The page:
By Michael Jacobs and Xhulia Likaj
Live within our means
What must be done to avert it? To an increasingly prominent group of environmentalists, the answer is obvious: Developed economies need to stop growing and start contracting. Only “ degrowth ,” say authors such as Jason Hickel and Giorgos Kallis, can enable the world to live within its environmental means and leave enough resources for the poorest countries to develop.
Moreover, the degrowthers argue, economic growth is not only environmentally unsustainable but also fails to make us better off . GDP growth in rich countries, they observe, is now correlated with multiple social problems, from rampant inequality to growing mental ill-health.
Unsurprisingly, the economic debate between advocates of green growth and degrowth is also a political argument between pro- and anticapitalist ideologies. Partly for this reason, a third position—“post-growth”—has emerged in recent years.
Proponents of post-growth economics criticize both green growthers and degrowthers for focusing on GDP. Since GDP does not measure environmental degradation or social well-being, neither growth nor degrowth of it should be a primary economic goal. In a recent report for the OECD , a panel of leading economists argue that economic policy should focus instead on society’s paramount objectives—which in the richer countries today should be environmental sustainability, improved well-being, declining inequality, and greater economic resilience.
Because none of these objectives can any longer be guaranteed by economic growth, policy makers need to go “beyond growth” to target them directly. As Kate Raworth , author of “ ,” puts it, we should be “growth-agnostic.”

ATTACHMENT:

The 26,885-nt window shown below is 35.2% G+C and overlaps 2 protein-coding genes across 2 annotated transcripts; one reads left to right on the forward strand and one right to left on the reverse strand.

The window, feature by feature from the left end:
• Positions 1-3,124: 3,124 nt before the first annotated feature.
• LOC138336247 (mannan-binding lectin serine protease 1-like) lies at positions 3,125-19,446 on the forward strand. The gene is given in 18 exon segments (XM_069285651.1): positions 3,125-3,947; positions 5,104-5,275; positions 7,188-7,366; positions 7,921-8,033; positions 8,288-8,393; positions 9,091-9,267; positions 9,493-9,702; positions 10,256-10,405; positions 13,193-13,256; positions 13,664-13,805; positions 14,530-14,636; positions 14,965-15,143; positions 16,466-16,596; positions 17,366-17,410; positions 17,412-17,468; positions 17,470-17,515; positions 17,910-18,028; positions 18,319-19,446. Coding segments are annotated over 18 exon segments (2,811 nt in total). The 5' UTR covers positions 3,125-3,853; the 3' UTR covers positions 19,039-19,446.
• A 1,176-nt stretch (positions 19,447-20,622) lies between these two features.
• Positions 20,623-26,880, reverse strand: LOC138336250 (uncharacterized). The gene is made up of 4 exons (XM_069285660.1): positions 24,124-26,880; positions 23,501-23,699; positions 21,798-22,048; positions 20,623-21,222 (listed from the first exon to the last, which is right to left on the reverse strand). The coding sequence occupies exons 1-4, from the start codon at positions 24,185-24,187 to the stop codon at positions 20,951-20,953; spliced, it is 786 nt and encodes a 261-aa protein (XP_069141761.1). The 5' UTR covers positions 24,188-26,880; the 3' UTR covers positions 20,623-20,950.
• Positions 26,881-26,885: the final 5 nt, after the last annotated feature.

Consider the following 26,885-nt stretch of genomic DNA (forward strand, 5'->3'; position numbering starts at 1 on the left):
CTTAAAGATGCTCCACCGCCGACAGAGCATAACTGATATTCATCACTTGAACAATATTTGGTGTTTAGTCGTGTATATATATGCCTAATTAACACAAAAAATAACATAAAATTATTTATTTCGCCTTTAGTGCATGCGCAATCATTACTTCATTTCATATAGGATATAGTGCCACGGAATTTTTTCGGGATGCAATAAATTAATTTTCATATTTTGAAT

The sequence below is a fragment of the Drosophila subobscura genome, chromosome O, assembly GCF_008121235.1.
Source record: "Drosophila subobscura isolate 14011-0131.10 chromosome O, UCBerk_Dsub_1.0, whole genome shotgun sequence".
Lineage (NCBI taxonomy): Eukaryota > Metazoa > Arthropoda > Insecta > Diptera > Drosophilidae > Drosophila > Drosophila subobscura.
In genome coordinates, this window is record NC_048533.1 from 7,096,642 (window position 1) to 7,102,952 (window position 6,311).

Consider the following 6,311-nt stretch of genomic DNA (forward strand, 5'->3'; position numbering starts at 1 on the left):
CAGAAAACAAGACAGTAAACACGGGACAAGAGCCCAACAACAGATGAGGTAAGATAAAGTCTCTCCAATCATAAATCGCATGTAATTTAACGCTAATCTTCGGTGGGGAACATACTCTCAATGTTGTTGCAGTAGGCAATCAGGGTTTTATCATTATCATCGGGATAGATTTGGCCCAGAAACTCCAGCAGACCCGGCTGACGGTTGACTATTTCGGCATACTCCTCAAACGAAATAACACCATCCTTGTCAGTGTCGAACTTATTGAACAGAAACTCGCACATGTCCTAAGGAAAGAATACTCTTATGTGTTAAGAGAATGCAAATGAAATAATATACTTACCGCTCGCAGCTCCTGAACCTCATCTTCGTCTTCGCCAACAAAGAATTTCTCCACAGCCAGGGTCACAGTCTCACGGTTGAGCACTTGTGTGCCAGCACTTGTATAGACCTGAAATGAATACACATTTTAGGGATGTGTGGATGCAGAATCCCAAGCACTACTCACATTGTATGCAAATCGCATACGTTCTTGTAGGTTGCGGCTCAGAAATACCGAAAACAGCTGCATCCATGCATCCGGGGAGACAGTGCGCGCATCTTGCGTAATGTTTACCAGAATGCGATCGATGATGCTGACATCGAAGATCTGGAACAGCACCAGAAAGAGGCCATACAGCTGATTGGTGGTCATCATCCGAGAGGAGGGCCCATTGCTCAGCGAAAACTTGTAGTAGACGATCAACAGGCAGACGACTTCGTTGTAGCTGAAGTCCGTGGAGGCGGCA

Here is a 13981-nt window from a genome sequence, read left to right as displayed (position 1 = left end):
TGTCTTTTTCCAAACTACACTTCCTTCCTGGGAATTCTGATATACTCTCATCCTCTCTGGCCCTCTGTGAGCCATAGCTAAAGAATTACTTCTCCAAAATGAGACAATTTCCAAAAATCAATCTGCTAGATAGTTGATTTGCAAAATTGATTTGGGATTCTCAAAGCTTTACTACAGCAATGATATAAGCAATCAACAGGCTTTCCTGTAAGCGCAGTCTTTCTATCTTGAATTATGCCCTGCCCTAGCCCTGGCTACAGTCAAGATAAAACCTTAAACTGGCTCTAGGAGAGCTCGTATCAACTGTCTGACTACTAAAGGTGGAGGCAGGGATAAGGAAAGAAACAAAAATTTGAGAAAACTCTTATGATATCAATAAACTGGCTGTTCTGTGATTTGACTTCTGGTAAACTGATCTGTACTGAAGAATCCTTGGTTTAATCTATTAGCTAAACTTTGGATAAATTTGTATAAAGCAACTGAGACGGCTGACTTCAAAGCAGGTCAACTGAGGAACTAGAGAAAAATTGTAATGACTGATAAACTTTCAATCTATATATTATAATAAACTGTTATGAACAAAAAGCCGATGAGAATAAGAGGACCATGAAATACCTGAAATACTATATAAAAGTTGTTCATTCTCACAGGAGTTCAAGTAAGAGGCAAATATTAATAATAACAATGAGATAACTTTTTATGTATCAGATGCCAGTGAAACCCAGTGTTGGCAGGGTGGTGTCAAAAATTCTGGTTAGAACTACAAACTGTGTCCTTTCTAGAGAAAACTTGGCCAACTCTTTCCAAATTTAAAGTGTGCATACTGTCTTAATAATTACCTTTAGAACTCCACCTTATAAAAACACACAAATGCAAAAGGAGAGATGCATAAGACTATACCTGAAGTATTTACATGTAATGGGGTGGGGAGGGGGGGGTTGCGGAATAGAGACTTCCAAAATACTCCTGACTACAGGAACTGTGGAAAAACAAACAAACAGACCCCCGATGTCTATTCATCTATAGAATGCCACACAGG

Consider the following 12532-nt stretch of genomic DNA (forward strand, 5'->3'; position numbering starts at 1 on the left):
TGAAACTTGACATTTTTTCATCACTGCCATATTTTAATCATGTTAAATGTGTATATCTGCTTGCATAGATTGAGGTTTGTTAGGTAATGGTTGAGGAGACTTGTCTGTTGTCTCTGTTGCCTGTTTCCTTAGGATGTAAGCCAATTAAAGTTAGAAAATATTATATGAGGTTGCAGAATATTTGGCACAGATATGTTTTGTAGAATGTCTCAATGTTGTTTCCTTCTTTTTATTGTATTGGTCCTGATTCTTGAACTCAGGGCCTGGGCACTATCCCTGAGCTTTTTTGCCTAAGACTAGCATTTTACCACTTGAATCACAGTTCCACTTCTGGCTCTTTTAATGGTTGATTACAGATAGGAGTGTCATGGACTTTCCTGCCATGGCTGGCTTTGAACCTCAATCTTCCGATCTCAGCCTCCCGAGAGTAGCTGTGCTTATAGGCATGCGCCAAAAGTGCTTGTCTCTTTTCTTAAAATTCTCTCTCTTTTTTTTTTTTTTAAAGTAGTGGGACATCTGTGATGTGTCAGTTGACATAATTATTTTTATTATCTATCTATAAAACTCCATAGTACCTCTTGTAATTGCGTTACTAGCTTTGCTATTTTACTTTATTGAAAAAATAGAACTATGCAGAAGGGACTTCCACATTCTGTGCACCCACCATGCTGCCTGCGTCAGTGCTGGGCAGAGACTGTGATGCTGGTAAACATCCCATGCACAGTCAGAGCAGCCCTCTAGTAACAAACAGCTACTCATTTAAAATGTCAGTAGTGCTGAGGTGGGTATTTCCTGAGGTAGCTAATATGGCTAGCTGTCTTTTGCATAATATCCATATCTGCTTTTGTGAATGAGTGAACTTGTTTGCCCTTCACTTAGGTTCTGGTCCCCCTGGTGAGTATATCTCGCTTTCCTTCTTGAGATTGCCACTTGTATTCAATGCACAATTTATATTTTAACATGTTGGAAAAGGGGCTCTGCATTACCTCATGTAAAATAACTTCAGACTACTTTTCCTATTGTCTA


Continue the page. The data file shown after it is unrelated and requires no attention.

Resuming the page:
A key reason for the rise of post-growth ideas is that advanced economies have in recent years had trouble growing at all. Previously normal 2%-3% annual increases in GDP have been largely out of reach, with even modest growth sustained only by ultralow interest rates and huge injections of central bank money.
Economists puzzle over why this is, but recent economic sluggishness certainly makes it easier to contemplate low rates of growth brought on by environmental policy, if that is indeed what would happen. One does not have to be an environmentalist to recognize the overwhelming priority of curbing the economy’s destructive impact on Earth’s climate and environment.
“ The Limits to Growth” was widely dismissed a half-century ago. Had that not happened, we wouldn’t need to be having the debate again today.
Michael Jacobs, professor of political economy at the University of Sheffield, and Xhulia Likaj, an economist at Forum New Economy in Berlin, are co-authors of “Growth, Degrowth or Post-Growth? “ (Forum for a New Economy, 2022).
This commentary was published with permission of Project Syndicate—Have We Reached the Limits to Growth?
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